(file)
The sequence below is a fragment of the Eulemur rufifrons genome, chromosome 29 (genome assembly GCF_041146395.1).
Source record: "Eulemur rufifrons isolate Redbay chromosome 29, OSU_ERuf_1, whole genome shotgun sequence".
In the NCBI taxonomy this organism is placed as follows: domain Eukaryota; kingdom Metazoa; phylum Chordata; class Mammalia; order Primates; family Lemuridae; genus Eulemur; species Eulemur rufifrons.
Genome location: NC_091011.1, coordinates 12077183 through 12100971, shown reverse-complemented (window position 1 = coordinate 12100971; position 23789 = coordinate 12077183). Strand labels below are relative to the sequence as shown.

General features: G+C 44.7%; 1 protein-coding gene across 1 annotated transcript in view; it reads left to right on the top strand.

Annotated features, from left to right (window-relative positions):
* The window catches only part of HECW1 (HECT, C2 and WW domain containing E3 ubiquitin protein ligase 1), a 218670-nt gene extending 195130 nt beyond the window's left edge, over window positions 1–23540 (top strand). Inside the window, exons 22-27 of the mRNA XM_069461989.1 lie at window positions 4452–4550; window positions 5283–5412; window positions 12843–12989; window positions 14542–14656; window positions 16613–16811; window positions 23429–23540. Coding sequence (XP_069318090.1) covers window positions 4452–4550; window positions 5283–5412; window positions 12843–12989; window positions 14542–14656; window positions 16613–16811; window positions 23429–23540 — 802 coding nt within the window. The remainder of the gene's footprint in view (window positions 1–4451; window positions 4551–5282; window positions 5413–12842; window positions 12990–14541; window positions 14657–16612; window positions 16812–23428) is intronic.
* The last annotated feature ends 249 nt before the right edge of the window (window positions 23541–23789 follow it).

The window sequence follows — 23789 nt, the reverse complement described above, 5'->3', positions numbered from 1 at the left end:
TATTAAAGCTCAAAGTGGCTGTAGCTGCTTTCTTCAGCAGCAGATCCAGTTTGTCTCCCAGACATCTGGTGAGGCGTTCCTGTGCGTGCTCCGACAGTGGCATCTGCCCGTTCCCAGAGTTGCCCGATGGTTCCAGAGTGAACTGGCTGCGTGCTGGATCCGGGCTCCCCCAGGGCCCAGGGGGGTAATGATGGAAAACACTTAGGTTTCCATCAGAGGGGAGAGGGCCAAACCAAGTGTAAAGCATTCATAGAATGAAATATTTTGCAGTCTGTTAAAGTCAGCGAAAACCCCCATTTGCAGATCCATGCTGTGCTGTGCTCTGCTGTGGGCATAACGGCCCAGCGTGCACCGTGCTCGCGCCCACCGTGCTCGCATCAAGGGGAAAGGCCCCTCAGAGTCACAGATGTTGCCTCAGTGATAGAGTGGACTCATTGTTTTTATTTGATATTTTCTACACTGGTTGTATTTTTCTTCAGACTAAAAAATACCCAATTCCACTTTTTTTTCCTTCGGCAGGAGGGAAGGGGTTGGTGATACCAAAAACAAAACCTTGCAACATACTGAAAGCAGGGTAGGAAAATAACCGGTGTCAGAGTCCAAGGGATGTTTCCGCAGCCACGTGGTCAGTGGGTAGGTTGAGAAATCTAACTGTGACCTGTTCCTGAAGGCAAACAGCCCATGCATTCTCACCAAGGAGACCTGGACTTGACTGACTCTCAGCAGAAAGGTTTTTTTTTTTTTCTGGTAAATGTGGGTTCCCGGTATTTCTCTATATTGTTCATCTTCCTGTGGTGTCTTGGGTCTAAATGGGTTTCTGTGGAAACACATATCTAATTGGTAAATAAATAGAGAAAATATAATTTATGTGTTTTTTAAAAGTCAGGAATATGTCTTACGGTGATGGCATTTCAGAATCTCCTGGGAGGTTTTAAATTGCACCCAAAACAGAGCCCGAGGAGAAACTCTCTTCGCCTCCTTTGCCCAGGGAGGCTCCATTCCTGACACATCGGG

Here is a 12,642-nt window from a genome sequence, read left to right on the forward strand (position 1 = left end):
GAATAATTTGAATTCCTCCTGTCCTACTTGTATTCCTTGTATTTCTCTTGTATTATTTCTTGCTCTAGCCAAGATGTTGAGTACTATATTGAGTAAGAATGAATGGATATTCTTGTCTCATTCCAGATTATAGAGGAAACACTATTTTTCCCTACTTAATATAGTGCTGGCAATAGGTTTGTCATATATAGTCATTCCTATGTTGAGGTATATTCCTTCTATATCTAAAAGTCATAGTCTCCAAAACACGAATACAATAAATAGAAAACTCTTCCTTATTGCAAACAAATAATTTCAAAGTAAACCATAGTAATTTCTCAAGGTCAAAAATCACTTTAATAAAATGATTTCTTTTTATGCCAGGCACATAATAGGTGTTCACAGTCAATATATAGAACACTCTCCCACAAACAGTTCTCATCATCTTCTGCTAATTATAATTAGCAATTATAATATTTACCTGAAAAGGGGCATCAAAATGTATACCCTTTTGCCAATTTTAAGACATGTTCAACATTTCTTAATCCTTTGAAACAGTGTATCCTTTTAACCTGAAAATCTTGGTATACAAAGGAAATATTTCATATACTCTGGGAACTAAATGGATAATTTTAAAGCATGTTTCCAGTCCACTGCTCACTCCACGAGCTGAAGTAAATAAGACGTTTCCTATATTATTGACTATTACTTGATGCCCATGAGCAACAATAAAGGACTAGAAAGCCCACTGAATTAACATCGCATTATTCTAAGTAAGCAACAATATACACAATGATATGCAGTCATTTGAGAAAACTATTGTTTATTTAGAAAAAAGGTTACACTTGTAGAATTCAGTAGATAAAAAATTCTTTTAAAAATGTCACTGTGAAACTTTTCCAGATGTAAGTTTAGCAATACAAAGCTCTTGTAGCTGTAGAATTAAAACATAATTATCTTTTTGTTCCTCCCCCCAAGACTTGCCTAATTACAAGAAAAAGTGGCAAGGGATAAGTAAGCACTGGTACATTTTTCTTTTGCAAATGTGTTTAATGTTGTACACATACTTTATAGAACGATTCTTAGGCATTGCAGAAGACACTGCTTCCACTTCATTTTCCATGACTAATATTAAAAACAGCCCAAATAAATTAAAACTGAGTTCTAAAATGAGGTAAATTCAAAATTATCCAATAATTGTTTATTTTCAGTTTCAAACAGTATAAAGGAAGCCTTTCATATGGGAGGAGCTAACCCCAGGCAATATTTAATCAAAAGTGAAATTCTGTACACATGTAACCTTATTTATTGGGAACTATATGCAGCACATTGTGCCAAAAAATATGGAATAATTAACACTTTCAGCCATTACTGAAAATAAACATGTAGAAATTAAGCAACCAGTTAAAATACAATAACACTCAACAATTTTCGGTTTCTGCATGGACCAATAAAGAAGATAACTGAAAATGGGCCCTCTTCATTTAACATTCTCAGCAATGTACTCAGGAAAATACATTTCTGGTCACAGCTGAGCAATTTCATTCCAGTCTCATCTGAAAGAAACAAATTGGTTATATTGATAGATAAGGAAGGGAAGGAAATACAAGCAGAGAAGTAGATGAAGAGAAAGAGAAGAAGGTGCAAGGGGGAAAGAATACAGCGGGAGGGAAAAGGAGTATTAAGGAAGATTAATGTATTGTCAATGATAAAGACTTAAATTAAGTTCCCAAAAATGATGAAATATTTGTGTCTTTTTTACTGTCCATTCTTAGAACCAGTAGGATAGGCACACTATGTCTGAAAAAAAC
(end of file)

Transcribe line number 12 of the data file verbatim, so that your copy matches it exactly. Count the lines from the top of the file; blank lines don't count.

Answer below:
GAATAATTTGAATTCCTCCTGTCCTACTTGTATTCCTTGTATTTCTCTTGTATTATTTCTTGCTCTAGCCAAGATGTTGAGTACTATATTGAGTAAGAATGAATGGATATTCTTGTCTCATTCCAGATTATAGAGGAAACACTATTTTTCCCTACTTAATATAGTGCTGGCAATAGGTTTGTCATATATAGTCATTCCTATGTTGAGGTATATTCCTTCTATATCTAAAAGTCATAGTCTCCAAAACACGAATACAATAAATAGAAAACTCTTCCTTATTGCAAACAAATAATTTCAAAGTAAACCATAGTAATTTCTCAAGGTCAAAAATCACTTTAATAAAATGATTTCTTTTTATGCCAGGCACATAATAGGTGTTCACAGTCAATATATAGAACACTCTCCCACAAACAGTTCTCATCATCTTCTGCTAATTATAATTAGCAATTATAATATTTACCTGAAAAGGGGCATCAAAATGTATACCCTTTTGCCAATTTTAAGACATGTTCAACATTTCTTAATCCTTTGAAACAGTGTATCCTTTTAACCTGAAAATCTTGGTATACAAAGGAAATATTTCATATACTCTGGGAACTAAATGGATAATTTTAAAGCATGTTTCCAGTCCACTGCTCACTCCACGAGCTGAAGTAAATAAGACGTTTCCTATATTATTGACTATTACTTGATGCCCATGAGCAACAATAAAGGACTAGAAAGCCCACTGAATTAACATCGCATTATTCTAAGTAAGCAACAATATACACAATGATATGCAGTCATTTGAGAAAACTATTGTTTATTTAGAAAAAAGGTTACACTTGTAGAATTCAGTAGATAAAAAATTCTTTTAAAAATGTCACTGTGAAACTTTTCCAGATGTAAGTTTAGCAATACAAAGCTCTTGTAGCTGTAGAATTAAAACATAATTATCTTTTTGTTCCTCCCCCCAAGACTTGCCTAATTACAAGAAAAAGTGGCAAGGGATAAGTAAGCACTGGTACATTTTTCTTTTGCAAATGTGTTTAATGTTGTACACATACTTTATAGAACGATTCTTAGGCATTGCAGAAGACACTGCTTCCACTTCATTTTCCATGACTAATATTAAAAACAGCCCAAATAAATTAAAACTGAGTTCTAAAATGAGGTAAATTCAAAATTATCCAATAATTGTTTATTTTCAGTTTCAAACAGTATAAAGGAAGCCTTTCATATGGGAGGAGCTAACCCCAGGCAATATTTAATCAAAAGTGAAATTCTGTACACATGTAACCTTATTTATTGGGAACTATATGCAGCACATTGTGCCAAAAAATATGGAATAATTAACACTTTCAGCCATTACTGAAAATAAACATGTAGAAATTAAGCAACCAGTTAAAATACAATAACACTCAACAATTTTCGGTTTCTGCATGGACCAATAAAGAAGATAACTGAAAATGGGCCCTCTTCATTTAACATTCTCAGCAATGTACTCAGGAAAATACATTTCTGGTCACAGCTGAGCAATTTCATTCCAGTCTCATCTGAAAGAAACAAATTGGTTATATTGATAGATAAGGAAGGGAAGGAAATACAAGCAGAGAAGTAGATGAAGAGAAAGAGAAGAAGGTGCAAGGGGGAAAGAATACAGCGGGAGGGAAAAGGAGTATTAAGGAAGATTAATGTATTGTCAATGATAAAGACTTAAATTAAGTTCCCAAAAATGATGAAATATTTGTGTCTTTTTTACTGTCCATTCTTAGAACCAGTAGGATAGGCACACTATGTCTGAAAAAAAC